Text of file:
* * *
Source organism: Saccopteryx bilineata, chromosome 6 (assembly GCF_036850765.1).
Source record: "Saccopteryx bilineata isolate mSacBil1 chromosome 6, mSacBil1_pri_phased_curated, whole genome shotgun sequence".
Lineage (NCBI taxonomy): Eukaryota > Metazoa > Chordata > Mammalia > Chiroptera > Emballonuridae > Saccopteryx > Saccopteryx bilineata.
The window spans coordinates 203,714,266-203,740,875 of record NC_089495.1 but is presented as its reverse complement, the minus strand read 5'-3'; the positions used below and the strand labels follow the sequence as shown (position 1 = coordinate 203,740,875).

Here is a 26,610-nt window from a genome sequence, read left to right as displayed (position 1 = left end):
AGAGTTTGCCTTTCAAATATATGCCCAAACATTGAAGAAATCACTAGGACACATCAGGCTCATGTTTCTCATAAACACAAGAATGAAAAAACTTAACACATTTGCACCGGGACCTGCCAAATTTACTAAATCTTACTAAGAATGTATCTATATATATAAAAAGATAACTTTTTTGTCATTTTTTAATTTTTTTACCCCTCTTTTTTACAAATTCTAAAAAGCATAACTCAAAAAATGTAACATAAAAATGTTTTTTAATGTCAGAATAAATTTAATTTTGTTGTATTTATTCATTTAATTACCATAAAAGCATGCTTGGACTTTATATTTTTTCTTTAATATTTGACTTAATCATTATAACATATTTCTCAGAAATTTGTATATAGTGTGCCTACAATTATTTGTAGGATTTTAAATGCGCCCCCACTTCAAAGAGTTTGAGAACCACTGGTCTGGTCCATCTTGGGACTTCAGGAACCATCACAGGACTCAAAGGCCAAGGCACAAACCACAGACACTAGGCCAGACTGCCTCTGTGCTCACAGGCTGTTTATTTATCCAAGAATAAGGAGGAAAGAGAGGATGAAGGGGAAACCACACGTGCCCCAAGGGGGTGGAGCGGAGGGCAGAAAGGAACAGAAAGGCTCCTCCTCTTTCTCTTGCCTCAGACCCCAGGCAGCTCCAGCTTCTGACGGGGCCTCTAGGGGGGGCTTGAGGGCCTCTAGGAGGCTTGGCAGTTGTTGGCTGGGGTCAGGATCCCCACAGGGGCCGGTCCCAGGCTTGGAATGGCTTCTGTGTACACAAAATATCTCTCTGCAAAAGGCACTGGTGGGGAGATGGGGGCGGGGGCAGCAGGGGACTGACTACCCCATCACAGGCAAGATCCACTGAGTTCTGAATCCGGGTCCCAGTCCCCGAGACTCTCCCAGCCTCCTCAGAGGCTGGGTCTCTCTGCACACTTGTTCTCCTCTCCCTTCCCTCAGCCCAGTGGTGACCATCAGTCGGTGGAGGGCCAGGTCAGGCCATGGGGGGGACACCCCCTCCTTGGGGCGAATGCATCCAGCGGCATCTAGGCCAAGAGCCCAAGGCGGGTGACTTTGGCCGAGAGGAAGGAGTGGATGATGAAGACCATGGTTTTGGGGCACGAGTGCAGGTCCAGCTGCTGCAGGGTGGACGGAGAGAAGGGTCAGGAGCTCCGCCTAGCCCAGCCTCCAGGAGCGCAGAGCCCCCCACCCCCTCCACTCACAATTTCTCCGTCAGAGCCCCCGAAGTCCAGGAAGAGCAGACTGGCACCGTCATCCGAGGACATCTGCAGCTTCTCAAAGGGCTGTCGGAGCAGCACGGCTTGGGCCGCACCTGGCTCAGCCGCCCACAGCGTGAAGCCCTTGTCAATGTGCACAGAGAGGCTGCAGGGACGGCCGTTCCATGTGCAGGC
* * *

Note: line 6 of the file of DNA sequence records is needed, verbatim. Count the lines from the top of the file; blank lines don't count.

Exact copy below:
AGAGTTTGCCTTTCAAATATATGCCCAAACATTGAAGAAATCACTAGGACACATCAGGCTCATGTTTCTCATAAACACAAGAATGAAAAAACTTAACACATTTGCACCGGGACCTGCCAAATTTACTAAATCTTACTAAGAATGTATCTATATATATAAAAAGATAACTTTTTTGTCATTTTTTAATTTTTTTACCCCTCTTTTTTACAAATTCTAAAAAGCATAACTCAAAAAATGTAACATAAAAATGTTTTTTAATGTCAGAATAAATTTAATTTTGTTGTATTTATTCATTTAATTACCATAAAAGCATGCTTGGACTTTATATTTTTTCTTTAATATTTGACTTAATCATTATAACATATTTCTCAGAAATTTGTATATAGTGTGCCTACAATTATTTGTAGGATTTTAAATGCGCCCCCACTTCAAAGAGTTTGAGAACCACTGGTCTGGTCCATCTTGGGACTTCAGGAACCATCACAGGACTCAAAGGCCAAGGCACAAACCACAGACACTAGGCCAGACTGCCTCTGTGCTCACAGGCTGTTTATTTATCCAAGAATAAGGAGGAAAGAGAGGATGAAGGGGAAACCACACGTGCCCCAAGGGGGTGGAGCGGAGGGCAGAAAGGAACAGAAAGGCTCCTCCTCTTTCTCTTGCCTCAGACCCCAGGCAGCTCCAGCTTCTGACGGGGCCTCTAGGGGGGGCTTGAGGGCCTCTAGGAGGCTTGGCAGTTGTTGGCTGGGGTCAGGATCCCCACAGGGGCCGGTCCCAGGCTTGGAATGGCTTCTGTGTACACAAAATATCTCTCTGCAAAAGGCACTGGTGGGGAGATGGGGGCGGGGGCAGCAGGGGACTGACTACCCCATCACAGGCAAGATCCACTGAGTTCTGAATCCGGGTCCCAGTCCCCGAGACTCTCCCAGCCTCCTCAGAGGCTGGGTCTCTCTGCACACTTGTTCTCCTCTCCCTTCCCTCAGCCCAGTGGTGACCATCAGTCGGTGGAGGGCCAGGTCAGGCCATGGGGGGGACACCCCCTCCTTGGGGCGAATGCATCCAGCGGCATCTAGGCCAAGAGCCCAAGGCGGGTGACTTTGGCCGAGAGGAAGGAGTGGATGATGAAGACCATGGTTTTGGGGCACGAGTGCAGGTCCAGCTGCTGCAGGGTGGACGGAGAGAAGGGTCAGGAGCTCCGCCTAGCCCAGCCTCCAGGAGCGCAGAGCCCCCCACCCCCTCCACTCACAATTTCTCCGTCAGAGCCCCCGAAGTCCAGGAAGAGCAGACTGGCACCGTCATCCGAGGACATCTGCAGCTTCTCAAAGGGCTGTCGGAGCAGCACGGCTTGGGCCGCACCTGGCTCAGCCGCCCACAGCGTGAAGCCCTTGTCAATGTGCACAGAGAGGCTGCAGGGACGGCCGTTCCATGTGCAGGC